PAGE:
Candidates on: Potential glyphosate ban and agricultural land

Filed in Just In by May 6, 2021

FOLLOWING a landmark decision banning glyphosate in the United States, Merriwa resident Ron Campbell asked Upper Hunter by-election candidates if they would support the proposed glyphosate ban in Australia.

Commonly known as Roundup, Glyphosate is a herbicide used by landholders to combat weeds, with Mr Campbell pointing out that farmers must acquire accreditation to use the chemical.

The World Health Organisation’s International Agency for Research on Cancer stated the chemical is potentially carcinogenic, sparking the debate over a potential ban, which farmers say would heavily impact their ability to control invasive weeds.

Mr Campbell asked the Greens, Labor and Nationals candidates if they support the ban:

Sue Abbott, Greens Party candidate said she would not support keeping it. She said due to new evidence coming out that advises for people to be careful using the substance. Ms Abbott said glyphosate has a big cloud over it and requires more scrutiny and whilst there is more evidence coming on board, workers using it need to have protection. “It’s not looking good for the states, it’s not looking good for Europe and the APVMA (Australian Pesticides and Veterinary Medicine Authority) might say,’ this is what we can do.'”

Mr Campbell  interrupted Ms Abbott, calling the evidence “rubbish.” One Nation candidate Dale McNamara also interjected to agree with Mr Campbell.

“I know you have said that is rubbish but I have the floor and I can finish,” Ms Abbott said before continuing. “The evidence is strong and we do need to look at it, if you’re working in big institutions and you have workers working for you, you need to be sure that you are confident that the product is okay to use,” she said.

Labor candidate Jeff Drayton said as a farmer who uses glyphosate himself, a number of chemicals have been deemed unsafe and banned over the years. “Experts should decide whether we can or can’t use it and I’m not sure that we should go away from relying on those experts. If they say it’s safe and give us instructions on how to use it and how to use it safely I think we should still use it,” he said.

David Layzell, Nationals candidate said Roundup is an important chemical and “based on the evidence now, there is absolutely no way it should be banned.” He said it’s really important and there is a “crazy ideology trying to shut down our farms and the right to farm, which is very frustrating instead of looking at evidence and the practical side to it, so no I would never support the banning of Roundup.”

Wilpinjong Coal mine and prime agricultural land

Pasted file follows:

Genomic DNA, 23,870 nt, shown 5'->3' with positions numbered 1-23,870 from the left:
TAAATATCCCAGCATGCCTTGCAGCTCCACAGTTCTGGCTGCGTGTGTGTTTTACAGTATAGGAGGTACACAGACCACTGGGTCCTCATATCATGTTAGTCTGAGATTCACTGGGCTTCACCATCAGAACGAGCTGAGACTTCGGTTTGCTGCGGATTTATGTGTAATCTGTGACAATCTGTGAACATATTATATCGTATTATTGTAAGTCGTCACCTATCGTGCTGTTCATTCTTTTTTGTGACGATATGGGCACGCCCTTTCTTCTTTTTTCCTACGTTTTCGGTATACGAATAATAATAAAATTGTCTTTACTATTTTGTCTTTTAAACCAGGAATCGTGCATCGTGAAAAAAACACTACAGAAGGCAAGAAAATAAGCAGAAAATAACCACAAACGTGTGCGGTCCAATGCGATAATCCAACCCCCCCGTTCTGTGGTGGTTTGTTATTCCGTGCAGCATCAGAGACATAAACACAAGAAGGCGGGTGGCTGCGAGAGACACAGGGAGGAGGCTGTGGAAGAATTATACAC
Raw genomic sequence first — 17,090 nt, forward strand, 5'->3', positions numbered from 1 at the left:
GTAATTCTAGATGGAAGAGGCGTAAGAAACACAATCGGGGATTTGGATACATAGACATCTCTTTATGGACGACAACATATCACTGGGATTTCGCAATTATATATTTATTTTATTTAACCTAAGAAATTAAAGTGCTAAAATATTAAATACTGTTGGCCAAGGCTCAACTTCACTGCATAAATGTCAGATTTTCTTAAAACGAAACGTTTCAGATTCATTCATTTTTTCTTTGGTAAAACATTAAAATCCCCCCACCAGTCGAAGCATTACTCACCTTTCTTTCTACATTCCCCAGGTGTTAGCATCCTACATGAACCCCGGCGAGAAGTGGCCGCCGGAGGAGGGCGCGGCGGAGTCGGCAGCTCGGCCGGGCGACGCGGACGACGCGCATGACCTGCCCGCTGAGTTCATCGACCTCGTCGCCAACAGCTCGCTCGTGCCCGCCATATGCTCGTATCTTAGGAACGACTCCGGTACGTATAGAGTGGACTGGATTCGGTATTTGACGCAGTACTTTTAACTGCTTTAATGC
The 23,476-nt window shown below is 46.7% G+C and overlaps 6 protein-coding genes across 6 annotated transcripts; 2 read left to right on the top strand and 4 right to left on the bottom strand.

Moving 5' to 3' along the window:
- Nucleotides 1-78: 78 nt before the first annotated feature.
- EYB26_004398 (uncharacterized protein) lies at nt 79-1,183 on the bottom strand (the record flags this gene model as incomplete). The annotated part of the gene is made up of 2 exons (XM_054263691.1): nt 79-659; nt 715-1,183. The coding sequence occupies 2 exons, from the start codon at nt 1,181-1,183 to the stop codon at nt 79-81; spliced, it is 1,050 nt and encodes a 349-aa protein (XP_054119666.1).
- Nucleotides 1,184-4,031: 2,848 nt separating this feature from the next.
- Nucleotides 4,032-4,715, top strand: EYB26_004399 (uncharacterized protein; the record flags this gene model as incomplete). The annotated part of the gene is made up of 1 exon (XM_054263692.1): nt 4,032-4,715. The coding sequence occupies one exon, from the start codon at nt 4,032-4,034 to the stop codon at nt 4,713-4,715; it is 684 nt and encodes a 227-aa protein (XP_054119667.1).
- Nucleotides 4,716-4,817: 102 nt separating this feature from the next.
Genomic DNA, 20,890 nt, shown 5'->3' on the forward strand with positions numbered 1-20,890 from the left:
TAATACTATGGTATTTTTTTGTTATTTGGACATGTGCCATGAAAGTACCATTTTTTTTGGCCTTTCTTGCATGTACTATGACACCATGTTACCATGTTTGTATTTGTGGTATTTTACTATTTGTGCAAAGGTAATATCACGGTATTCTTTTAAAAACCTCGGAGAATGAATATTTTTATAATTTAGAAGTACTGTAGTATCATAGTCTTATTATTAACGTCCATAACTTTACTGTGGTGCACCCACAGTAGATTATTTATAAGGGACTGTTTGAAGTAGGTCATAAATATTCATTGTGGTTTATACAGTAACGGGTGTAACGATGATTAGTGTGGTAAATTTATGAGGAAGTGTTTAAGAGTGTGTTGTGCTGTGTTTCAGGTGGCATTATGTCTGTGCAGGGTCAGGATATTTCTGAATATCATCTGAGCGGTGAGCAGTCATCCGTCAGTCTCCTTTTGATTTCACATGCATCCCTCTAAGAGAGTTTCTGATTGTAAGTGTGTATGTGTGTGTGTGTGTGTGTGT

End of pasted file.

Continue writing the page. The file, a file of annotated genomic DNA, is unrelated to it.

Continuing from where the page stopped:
Bev Smiles from the Wollar Progress Association asked the One Nation, Shooters, Nationals and Labor candidates:“What is your party policy in regard to protecting rural communities and do you think that multi-national mining companies should own the majority of the land in an area around coal mining?”

“On the 21st of April, the Deputy Premier John Barilaro announced new coal release area around my village with no consultation whatsoever, even though the government’s own policy is to run a preliminary regional issues assessment,” Ms Smiles said.

“Since we’ve had coal mining next to us, since 2006, we had a vibrant rural community with between 300 and 400 people in our community. We now have about 20,” she said.

Ms Smiles said the multi-national company Peabody Energy, now owns a majority of the surrounding land including parts of the village.

“What is your party policy in regard to protecting rural communities and do you think that multi-national mining companies should own the majority of the land in an area around coal mining?” questioned Ms Smiles.

David Layzell confirmed John Barilaro approved the opening of the land area in terms of coal exploration. “It’s a touch one in these small villages, when you’ve got coal mines going in there and impact on the community,” said Mr Layzell. “There is time for consultation, you can submit your views on that to the government. It’s all about these companies buy up their buff of land and there’s jobs that will be created. There’s jobs there for the next generation who will continue to learn and train and use that opportunity to gain all of the great skills going forward,” he said. Mr Layzell said buying the surrounding land is part of a process to ensure “were all good neighbours.”

Dale McNamara said One Nation policy supports all energies. “The people that live around that coal mine should be consulted and if they’re going to sell, it should be a decision for all the farmers, just like the people with the problems with the transmission lines, people should be protected,” he said.

Jeff Drayton said the key is consultation. “When consultation means turn up and this is how it is, of course, that’s not consultation,” he said. In relation to farming land around the coal mines, Mr Drayton said “that land shouldn’t be locked up . . . it should still be used as productive farming land when there is potential to still use it as farming land.”

Sue Gilroy said the Shooters Farmers and Fishers Party absolutely supports consultation because “that’s why it’s there.” She said, “it’s not about bullying landowners into new mines or extensions. SFF doesn’t support mining or any extractive industries on prime agricultural land and that’s within our policies. Certainly, as land is regenerated, it should be released back to be used for farming.”

For more information on where candidates stand: Voting 101: Upper Hunter by-election.

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